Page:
Marketing Cloud: Easy to say but hard to do!by
It has been a big 18 months in the marketing technology world, with some major sums of money being thrown around. Oracle acquired Eloqua for over $800m, Microsoft purchased MarketingPilot, and Salesforce.com swooped for ExactTarget in a multi-billion dollar deal. And in the most recent activity in this space, Adobe sealed a deal to acquire Neolane for $600m.
There are some eye-watering sums of money exchanging hands, but with the CMO increasingly holding IT’s purse strings, the vendors clearly feel these are wise investments. But while momentum is certainly building behind the concept of the ‘Marketing Cloud’, the lack of a uniform blueprint means that offerings vary from vendor to vendor, unsurprisingly leading to some confusion amongst buyers.
Keen to clear up this confusion from an Adobe perspective, is Jamie Brighton, the company’s EMEA product manager.
“We see the Marketing Cloud as an important way of solving some of the issues and challenges that organisations are facing from an internal and external collaborative standpoint, and also unifying all of the different data sources that they have across the different platforms and siloes within the business.”
He continues: “Typically the organisations we work with are facing a number of challenges around siloed data and disparate data sources, and they often have a lot of different tools that are specific for a particular work flow but don’t talk to any of the other solutions that have been deployed. They often also have challenges around creative work flow – just simply being able to reach out and work with an agency, whether an internal design team or an agency working on their behalf, can be hard. And there are also issues beyond tools and solutions, with the people and users within the organisation. There are often disjointed skill sets - people maybe have one or two specific skills but more often than not there is a requirement for them to have skills and expertise across multiple different marketing touchpoints. Those are the obstacles that we see and that is why we feel the Marketing Cloud is becoming increasingly important for organisations to get their arms around.”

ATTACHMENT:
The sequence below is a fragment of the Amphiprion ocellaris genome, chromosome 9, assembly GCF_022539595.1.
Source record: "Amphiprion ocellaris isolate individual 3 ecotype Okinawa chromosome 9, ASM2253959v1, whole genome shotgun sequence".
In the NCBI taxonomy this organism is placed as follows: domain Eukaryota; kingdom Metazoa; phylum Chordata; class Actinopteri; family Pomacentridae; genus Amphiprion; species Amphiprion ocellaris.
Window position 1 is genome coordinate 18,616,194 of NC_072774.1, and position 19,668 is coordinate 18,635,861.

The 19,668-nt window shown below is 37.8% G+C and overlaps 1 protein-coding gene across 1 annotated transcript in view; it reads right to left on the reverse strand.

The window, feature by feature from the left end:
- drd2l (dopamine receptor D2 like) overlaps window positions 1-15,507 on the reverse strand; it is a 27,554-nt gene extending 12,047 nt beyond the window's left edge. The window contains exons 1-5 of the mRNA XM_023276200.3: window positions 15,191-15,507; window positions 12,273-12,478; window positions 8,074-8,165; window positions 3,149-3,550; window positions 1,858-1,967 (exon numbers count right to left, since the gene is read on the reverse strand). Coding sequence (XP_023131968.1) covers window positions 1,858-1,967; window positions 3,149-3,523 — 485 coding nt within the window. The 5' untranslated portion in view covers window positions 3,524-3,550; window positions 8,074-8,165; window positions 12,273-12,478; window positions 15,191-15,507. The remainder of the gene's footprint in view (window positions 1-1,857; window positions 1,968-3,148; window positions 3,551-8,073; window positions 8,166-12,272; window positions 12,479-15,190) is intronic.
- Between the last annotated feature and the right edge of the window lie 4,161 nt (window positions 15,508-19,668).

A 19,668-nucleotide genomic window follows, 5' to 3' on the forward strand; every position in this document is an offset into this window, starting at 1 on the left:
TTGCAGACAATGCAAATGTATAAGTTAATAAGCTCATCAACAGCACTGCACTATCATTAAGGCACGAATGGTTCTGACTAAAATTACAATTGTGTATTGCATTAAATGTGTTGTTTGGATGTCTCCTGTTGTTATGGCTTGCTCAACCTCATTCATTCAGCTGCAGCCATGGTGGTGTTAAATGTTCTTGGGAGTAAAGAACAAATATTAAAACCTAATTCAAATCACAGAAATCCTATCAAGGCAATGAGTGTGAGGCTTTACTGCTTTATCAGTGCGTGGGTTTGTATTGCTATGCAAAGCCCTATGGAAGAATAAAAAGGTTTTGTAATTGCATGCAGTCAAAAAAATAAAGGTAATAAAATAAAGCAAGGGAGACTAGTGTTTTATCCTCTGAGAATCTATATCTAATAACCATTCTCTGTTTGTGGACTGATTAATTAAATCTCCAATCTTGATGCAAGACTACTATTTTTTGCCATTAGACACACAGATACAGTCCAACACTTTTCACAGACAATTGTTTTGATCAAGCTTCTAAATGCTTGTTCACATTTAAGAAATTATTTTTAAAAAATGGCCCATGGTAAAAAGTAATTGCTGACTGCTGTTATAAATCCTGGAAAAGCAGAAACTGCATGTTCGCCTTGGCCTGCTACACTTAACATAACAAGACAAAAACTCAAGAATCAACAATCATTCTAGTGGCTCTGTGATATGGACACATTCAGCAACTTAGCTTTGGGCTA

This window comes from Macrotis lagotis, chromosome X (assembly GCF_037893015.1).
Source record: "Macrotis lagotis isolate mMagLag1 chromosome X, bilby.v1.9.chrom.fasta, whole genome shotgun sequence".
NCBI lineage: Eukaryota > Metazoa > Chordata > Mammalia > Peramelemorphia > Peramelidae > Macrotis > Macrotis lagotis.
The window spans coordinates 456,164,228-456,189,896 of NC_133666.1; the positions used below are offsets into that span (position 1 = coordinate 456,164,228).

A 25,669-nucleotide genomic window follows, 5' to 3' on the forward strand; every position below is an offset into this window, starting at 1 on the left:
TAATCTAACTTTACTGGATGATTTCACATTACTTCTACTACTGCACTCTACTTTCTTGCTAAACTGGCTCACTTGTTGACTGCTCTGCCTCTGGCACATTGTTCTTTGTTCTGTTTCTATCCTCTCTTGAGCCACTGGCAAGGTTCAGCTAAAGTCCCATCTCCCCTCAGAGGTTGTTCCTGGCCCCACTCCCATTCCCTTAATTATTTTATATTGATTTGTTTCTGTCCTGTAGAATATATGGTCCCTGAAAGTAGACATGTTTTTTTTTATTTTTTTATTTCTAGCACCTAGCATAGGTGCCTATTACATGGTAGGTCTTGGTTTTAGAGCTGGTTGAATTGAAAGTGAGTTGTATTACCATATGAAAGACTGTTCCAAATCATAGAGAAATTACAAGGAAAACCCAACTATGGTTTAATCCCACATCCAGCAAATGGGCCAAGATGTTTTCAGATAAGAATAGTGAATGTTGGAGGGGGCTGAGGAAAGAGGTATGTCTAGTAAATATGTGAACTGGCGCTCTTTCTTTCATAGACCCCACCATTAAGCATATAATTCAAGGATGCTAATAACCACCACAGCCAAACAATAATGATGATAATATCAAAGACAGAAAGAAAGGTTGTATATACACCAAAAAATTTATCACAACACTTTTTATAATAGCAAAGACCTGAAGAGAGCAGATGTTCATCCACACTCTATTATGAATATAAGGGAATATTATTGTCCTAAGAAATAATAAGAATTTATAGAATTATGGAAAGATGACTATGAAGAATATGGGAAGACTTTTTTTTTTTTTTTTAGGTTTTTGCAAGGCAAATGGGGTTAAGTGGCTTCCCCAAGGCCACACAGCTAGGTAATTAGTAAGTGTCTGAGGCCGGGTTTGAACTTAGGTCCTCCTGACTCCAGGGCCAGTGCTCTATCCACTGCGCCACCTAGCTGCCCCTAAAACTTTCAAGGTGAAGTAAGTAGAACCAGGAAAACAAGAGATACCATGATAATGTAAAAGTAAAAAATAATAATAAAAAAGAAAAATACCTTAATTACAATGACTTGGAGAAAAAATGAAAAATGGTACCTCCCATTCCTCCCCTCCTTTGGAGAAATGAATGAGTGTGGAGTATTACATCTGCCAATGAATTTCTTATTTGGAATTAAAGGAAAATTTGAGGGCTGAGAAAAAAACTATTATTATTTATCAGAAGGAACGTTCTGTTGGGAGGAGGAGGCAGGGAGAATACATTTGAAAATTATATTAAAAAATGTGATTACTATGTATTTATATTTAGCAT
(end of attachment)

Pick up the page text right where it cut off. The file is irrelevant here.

Skin in the game
For its part, Adobe insists it’s no Johnny-come-lately in this emerging market, insisting that it has had a Marketing Cloud of sorts for a number of years. Having acquired software-as-a-service analytics player Omniture in 2009, and then purchasing web content management provider Day in 2010, Brighton acknowledges that the decision to then rebrand its Digital Marketing Suite as the Adobe Marketing Cloud was partly motivated by “wanting to let the market recognise that we were in the Cloud game”.
But with a number of other ‘Marketing Clouds’ also available to interested parties, each with distinct offerings, buyers are required to do some leg work if they are to ensure they choose the package that is most appropriate for them. Adobe’s suite consists of Adobe Experience Manager (a web content management platform), Adobe Target (boasting testing and targeting functionality, content promotion and product merchandising), Adobe Social (enabling marketers to measure and manage social marketing campaigns), Adobe Analytics and Adobe Media Optimiser (powering data-optimised advertising). And Brighton is keen to outline the main differences between Adobe’s Marketing Cloud and the rival offerings.
“We see the Marketing Cloud as a response to two challenges – data being in siloes and people being in siloes,” he explains. “It’s all very well putting your data into the same data warehouse repository but if your teams aren’t able to collaborate or understand what their colleagues are doing then you can’t really get any business value or take action from that.
“The idea here is that we’re looking at a shared data set across all of the different solutions and a shared framework for collaboration. At the Adobe Summit we announced the Marketing Cloud collaborative framework, which is a mobile-first touch-based means by which our customers can do a single sign on, have access to all five solutions but do that on whatever device they want to access it on. So they can look at Analytics on the phone on the train, or when they’re in a meeting and they have their iPads they can physically change content on the website directly from this touch-based interface. And they can share information wherever they find it across the Cloud, and know it’s going to be available for all of the other parts of their team and externally with whatever agencies they want to share that with.”